Generation of genetic D2HGDH models
A sequence-verified WT D2HGDH cDNA encompassing its complete coding region was cloned into the MSCV-eGFP vector. Site-direct mutagenesis was introduced by PCR, and all mutants sequence verified. Retrovirus production and transduction in HEK-293, SU-DHL6, SU-DHL8, WSU-NHL and OCI-Ly7 cells was performed as we described37 and enriched GFP-positive populations (>90% purity) obtained by fluorescence activated cell sorting (FACS). Stable ectopic expression of D2HGDH was confirmed by western blot and real-time RT–PCR. Electroporation or lipid-based transfections of the same constructs were used to generate models of transient expression of increasing (physiologic) amounts of D2HGDH (WT or mutant) in HEK-293 cells.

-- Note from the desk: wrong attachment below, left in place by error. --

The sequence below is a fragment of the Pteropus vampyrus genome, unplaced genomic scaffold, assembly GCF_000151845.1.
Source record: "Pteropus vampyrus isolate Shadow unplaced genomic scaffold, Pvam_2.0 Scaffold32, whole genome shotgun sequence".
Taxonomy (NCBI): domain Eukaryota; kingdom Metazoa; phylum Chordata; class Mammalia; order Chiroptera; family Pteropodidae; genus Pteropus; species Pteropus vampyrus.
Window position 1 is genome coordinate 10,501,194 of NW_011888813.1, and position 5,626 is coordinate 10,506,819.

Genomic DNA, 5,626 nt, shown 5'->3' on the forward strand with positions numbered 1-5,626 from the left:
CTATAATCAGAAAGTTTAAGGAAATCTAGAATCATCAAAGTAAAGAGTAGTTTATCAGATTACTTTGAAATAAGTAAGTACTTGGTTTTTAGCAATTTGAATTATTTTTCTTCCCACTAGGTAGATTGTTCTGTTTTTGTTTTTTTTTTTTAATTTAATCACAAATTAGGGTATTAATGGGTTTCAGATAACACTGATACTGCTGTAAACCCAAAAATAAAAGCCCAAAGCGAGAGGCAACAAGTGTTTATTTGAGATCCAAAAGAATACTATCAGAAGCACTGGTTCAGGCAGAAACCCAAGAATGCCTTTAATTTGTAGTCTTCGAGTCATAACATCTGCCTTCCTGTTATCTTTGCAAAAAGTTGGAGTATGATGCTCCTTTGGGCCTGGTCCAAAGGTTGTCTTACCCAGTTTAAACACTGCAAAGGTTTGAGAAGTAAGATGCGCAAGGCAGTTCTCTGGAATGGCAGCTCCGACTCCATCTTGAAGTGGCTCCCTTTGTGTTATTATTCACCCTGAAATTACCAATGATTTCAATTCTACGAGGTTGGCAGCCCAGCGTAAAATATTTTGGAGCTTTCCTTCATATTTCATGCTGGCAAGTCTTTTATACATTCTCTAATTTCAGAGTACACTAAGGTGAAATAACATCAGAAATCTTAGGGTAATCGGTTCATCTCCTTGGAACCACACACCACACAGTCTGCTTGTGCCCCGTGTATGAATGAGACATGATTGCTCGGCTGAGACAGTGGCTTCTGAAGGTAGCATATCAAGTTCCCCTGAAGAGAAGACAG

RNAi-based D2HGDH suppression
Transient KD of D2HGDH (siRNA) in HEK-293, Ly8 and RAMOS cell lines (WT for the D2HGDH gene) was achieved by lipid-based transfection of two independent oligonucleotides specific to this gene; these same sequences were also cloned into the pSilencer vector, as we described38, and stable D2HGDH shRNA cells established by puromycin selection. Efficacy of the knockdown was determined by western blot.
Molecular biology and homodimerization assays